Another Canadian soldier has died of an apparent suicide, after three veterans were found dead last week.  

Master Cpl. Sylvain Lelievre, 46, was a member of the Royal 22e Regiment at CFB Valcartier in Quebec.

Friends say he was a decorated soldier who served in Bosnia and Afghanistan. His body was discovered Monday near the base.

One friend said Lelievre was “an outstanding soldier, always proud to serve his country.”

Alain Brunet, who served with Lelievre in Germany more than two decades ago, told CTV News his friend was known for his “contagious” smile.

“The guy just wanted to please everybody. Will do anything for any friends or anything that needs help,” he said.

Brunet’s wife, Tracy, said she wanted Lelievre to be remembered as “somebody that had a huge heart, a heart of gold."

She said he was loved by everyone who knew him.

News of his Lelievre’s death came as Sen. Romeo Dallaire, a retired lieutenant-general, said he was so troubled by recent military suicides that he’s had trouble sleeping.

Dallaire, who served as commander of the ill-fated UN peacekeeping mission to Rwanda, fell asleep at the wheel Tuesday and crashed his car into a lamp post on Parliament Hill.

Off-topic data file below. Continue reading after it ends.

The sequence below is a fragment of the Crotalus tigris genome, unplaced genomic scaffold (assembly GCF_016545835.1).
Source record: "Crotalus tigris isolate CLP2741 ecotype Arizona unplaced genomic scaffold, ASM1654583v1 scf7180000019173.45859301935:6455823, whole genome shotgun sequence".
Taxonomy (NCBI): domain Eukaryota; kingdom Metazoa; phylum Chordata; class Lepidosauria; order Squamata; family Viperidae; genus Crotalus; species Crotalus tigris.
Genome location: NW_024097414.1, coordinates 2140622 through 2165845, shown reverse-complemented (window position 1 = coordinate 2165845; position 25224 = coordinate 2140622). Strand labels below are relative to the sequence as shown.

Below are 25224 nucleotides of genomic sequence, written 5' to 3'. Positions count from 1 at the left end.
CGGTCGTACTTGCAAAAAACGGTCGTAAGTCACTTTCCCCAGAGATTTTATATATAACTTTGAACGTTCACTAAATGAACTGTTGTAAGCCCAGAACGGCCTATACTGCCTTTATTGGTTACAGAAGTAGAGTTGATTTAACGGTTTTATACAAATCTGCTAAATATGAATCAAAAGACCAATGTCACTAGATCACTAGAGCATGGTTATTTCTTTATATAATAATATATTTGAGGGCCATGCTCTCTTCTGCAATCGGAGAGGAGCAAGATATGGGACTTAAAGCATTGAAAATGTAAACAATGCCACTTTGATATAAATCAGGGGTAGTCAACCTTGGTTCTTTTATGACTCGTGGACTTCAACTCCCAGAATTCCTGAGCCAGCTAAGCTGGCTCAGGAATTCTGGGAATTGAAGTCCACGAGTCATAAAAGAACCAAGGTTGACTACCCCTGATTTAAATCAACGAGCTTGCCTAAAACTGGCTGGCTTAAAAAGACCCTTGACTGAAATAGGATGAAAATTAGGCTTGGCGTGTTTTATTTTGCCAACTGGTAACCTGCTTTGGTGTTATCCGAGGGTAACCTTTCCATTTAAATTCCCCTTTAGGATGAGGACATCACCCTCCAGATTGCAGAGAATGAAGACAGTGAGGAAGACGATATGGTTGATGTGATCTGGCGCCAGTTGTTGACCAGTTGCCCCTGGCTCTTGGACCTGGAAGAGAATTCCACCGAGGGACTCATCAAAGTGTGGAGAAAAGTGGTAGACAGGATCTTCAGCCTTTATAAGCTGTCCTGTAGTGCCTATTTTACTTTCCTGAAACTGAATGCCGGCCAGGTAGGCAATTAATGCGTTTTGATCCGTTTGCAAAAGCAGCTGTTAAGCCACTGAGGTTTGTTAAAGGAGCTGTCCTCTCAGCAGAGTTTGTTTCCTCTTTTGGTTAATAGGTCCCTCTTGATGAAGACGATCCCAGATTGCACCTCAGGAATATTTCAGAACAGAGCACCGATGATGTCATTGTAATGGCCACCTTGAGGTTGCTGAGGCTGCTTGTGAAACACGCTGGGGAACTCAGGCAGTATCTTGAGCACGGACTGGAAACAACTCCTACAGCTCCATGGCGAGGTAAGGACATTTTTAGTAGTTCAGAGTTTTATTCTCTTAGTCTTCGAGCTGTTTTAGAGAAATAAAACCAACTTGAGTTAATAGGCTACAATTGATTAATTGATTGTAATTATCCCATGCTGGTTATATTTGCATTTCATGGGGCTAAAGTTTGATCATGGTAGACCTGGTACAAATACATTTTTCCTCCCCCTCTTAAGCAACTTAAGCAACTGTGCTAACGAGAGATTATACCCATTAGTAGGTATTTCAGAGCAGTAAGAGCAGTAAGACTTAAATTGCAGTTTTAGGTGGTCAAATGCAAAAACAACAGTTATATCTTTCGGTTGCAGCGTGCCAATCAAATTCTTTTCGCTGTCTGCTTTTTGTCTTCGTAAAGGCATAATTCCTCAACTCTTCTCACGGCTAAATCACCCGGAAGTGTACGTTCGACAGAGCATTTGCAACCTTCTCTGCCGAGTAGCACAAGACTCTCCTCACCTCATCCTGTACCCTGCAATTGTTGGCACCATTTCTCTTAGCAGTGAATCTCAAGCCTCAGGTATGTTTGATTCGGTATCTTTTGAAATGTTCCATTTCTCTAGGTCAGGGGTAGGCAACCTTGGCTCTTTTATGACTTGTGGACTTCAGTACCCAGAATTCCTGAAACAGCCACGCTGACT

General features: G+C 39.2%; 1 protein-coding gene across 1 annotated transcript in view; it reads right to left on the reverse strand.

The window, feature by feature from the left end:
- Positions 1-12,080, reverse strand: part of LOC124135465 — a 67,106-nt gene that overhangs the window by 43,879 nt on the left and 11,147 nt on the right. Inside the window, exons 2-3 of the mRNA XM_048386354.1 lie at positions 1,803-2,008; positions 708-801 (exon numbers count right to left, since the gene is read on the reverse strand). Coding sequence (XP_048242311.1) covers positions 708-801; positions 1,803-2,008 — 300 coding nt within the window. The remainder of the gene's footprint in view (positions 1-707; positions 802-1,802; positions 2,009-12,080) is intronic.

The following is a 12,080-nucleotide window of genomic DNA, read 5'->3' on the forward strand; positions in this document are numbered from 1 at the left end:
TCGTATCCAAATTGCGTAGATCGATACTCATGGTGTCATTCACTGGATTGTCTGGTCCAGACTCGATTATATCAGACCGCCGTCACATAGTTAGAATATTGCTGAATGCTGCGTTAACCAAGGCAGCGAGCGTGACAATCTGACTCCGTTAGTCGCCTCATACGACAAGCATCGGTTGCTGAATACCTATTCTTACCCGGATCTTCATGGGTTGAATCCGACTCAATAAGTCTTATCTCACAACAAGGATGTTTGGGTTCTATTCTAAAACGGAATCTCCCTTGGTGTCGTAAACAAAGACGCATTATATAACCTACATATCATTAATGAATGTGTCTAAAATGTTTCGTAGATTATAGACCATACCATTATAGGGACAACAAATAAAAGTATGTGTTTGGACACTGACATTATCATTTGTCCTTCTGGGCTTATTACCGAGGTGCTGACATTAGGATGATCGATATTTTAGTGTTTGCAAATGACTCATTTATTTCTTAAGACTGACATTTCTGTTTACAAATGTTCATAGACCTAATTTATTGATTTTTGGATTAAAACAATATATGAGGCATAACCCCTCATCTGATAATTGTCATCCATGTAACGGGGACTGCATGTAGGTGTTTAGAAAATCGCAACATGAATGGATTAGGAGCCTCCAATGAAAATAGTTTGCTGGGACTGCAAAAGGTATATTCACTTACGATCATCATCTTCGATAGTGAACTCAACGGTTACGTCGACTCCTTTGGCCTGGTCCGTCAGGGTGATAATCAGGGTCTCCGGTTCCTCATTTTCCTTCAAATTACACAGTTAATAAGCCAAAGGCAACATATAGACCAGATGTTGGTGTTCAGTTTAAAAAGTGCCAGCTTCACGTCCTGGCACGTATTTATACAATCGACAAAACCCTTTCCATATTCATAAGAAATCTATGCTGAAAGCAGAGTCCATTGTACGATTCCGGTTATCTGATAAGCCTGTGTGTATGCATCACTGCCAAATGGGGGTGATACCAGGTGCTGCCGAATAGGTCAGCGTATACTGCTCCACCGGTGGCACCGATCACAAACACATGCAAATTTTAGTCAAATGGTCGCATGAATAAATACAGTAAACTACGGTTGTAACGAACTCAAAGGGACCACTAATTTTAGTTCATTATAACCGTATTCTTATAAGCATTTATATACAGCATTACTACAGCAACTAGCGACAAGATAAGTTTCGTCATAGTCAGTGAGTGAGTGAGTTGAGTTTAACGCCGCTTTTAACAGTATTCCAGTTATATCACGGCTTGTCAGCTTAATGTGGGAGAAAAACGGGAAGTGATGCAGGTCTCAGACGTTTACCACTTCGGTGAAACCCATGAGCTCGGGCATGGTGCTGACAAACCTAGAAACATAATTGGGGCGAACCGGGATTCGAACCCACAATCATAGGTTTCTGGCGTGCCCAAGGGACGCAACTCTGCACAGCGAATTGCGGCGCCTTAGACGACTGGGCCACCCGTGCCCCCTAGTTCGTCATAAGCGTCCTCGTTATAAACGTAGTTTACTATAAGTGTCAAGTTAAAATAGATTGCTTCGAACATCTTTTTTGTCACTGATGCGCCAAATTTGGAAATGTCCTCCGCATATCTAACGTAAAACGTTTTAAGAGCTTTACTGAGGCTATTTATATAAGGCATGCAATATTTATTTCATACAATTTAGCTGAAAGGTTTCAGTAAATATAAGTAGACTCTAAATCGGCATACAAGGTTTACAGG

He later told his Senate colleagues and reporters that he was sleep-deprived because he’s been troubled by the Canadian Forces suicides and the upcoming 20th anniversary of the Rwanda genocide.  

Dallaire has been open about his struggles with depression and post-traumatic stress disorder upon returning from Rwanda.

Last week, the apparent suicides of three other Canadian soldiers raised questions about the services and care offered to troubled veterans.  

Warrant officer Michael McNeil died last Wednesday at the Canadian Forces Base Petawawa in Ontario.

Earlier in the week, Master Cpl. William Elliott died at his home just outside CFB Shilo in Manitoba, while Master Bombardier Travis Halmrast died in Lethbridge, Alta., following a suicide attempt at a corrections facility.

It’s believed that all of them suffered from post-traumatic stress disorder.

Veterans groups say the deaths only hint at the magnitude of the problems facing returning soldiers.

Meanwhile, a soldier who survived a suicide attempt has come forward with his story, saying he was devastated when the military told him he was being discharged because of his PTSD.

Master Cpl. Kristian Wolowidnyk told CTV News he felt that he was being "thrown away like trash."

He spent a week in a mental health wing of an Edmonton hospital and is now getting professional help.

The Canadian Forces Member Assistance Program has a confidential 24/7 toll-free telephone advisory and referral service for all military personnel and their families. The number is: 1-800-268-7708.

With a report from CTV’s Richard Madan and files from The Canadian Press